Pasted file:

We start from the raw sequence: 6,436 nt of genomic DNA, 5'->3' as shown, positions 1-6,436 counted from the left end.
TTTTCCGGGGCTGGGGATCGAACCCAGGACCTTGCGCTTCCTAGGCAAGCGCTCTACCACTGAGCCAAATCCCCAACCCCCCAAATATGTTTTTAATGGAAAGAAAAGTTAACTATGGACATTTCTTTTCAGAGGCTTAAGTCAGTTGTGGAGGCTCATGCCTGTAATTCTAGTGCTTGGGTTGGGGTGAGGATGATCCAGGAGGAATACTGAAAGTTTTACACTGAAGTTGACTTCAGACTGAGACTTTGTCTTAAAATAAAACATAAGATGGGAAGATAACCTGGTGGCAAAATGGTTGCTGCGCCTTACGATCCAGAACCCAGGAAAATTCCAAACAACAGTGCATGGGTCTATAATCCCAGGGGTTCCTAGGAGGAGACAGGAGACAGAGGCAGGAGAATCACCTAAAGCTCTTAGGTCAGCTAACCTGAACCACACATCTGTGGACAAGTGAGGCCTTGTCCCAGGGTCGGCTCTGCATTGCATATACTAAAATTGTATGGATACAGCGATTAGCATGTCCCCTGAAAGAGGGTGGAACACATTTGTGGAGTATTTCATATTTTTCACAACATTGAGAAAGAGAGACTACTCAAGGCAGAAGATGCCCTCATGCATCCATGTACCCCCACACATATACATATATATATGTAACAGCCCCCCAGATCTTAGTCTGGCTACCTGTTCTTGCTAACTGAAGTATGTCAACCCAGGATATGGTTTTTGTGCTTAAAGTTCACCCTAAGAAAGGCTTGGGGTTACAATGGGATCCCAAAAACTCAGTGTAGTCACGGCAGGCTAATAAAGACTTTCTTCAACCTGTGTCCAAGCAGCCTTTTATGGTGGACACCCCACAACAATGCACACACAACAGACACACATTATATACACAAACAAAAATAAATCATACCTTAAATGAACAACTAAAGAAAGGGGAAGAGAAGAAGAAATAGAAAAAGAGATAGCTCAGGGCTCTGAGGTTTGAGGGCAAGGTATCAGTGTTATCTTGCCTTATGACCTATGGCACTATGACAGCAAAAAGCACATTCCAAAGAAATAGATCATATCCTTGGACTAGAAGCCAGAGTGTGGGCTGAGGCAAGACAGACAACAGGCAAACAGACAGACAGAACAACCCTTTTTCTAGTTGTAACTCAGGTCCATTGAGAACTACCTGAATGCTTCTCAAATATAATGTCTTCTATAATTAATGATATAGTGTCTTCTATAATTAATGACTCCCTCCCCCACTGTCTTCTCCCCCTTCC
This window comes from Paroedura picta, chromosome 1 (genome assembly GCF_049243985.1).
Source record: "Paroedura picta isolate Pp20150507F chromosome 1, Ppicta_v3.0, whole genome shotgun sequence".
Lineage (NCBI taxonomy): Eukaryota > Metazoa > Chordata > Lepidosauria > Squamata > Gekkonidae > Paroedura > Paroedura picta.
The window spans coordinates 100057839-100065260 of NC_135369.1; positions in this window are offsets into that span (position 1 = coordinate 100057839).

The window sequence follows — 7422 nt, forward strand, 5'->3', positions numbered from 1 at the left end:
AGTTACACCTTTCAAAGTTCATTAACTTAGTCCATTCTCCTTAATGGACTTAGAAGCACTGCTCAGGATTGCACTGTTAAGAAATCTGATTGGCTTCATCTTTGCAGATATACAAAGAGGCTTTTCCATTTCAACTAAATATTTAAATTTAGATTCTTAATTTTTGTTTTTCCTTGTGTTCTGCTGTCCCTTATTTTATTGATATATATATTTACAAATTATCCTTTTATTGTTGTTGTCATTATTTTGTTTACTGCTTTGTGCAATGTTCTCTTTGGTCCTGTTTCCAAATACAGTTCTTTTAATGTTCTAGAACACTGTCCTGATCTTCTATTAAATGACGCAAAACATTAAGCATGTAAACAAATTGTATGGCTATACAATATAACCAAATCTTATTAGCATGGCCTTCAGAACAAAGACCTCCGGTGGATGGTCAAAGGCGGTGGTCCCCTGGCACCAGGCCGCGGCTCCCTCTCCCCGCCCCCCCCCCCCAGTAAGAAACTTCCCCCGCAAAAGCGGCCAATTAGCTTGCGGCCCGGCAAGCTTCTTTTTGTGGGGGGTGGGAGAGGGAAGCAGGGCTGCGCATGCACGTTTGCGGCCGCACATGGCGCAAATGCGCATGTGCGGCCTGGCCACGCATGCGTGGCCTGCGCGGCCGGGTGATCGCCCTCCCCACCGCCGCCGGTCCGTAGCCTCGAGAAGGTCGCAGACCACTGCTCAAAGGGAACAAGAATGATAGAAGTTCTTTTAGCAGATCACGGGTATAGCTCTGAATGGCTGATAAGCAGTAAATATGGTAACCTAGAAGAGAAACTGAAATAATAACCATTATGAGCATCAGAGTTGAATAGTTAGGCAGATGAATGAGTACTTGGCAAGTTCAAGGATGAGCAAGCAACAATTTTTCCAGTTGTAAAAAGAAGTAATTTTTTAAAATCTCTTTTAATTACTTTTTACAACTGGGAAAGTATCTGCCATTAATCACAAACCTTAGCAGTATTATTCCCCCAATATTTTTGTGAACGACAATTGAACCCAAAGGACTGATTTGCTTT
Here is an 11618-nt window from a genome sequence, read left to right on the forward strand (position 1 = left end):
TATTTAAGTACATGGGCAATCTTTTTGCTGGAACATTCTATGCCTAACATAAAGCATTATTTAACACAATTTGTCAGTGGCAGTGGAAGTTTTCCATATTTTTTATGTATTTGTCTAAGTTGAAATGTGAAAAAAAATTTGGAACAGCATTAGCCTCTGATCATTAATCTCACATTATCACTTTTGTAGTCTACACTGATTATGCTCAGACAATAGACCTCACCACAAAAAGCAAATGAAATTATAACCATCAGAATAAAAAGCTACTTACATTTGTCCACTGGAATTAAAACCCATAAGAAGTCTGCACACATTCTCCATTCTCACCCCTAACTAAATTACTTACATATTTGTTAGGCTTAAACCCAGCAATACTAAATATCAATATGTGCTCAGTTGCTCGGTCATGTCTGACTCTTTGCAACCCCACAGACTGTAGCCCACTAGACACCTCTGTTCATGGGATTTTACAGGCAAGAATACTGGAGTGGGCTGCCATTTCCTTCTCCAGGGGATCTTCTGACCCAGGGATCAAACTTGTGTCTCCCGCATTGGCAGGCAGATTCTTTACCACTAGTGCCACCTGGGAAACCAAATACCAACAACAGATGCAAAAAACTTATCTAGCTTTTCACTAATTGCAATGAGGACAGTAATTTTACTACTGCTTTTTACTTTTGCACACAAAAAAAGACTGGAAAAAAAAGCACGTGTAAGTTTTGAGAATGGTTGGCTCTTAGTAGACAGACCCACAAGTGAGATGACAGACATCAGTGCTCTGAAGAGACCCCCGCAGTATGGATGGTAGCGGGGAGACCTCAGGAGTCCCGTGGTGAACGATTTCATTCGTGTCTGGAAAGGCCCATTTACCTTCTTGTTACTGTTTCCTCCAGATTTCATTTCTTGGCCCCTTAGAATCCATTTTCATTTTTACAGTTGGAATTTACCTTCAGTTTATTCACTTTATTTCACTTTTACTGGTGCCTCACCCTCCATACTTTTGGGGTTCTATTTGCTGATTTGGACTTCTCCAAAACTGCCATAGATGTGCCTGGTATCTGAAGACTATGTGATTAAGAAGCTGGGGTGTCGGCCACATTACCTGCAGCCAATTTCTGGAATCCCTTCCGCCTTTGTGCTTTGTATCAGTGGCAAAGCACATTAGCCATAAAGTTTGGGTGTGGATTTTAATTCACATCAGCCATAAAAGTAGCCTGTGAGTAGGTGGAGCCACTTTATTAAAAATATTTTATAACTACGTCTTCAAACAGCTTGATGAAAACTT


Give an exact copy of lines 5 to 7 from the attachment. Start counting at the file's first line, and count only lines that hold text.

Lineage (NCBI taxonomy): Eukaryota > Metazoa > Chordata > Lepidosauria > Squamata > Gekkonidae > Paroedura > Paroedura picta.
The window spans coordinates 100057839-100065260 of NC_135369.1; positions in this window are offsets into that span (position 1 = coordinate 100057839).

The window sequence follows — 7422 nt, forward strand, 5'->3', positions numbered from 1 at the left end: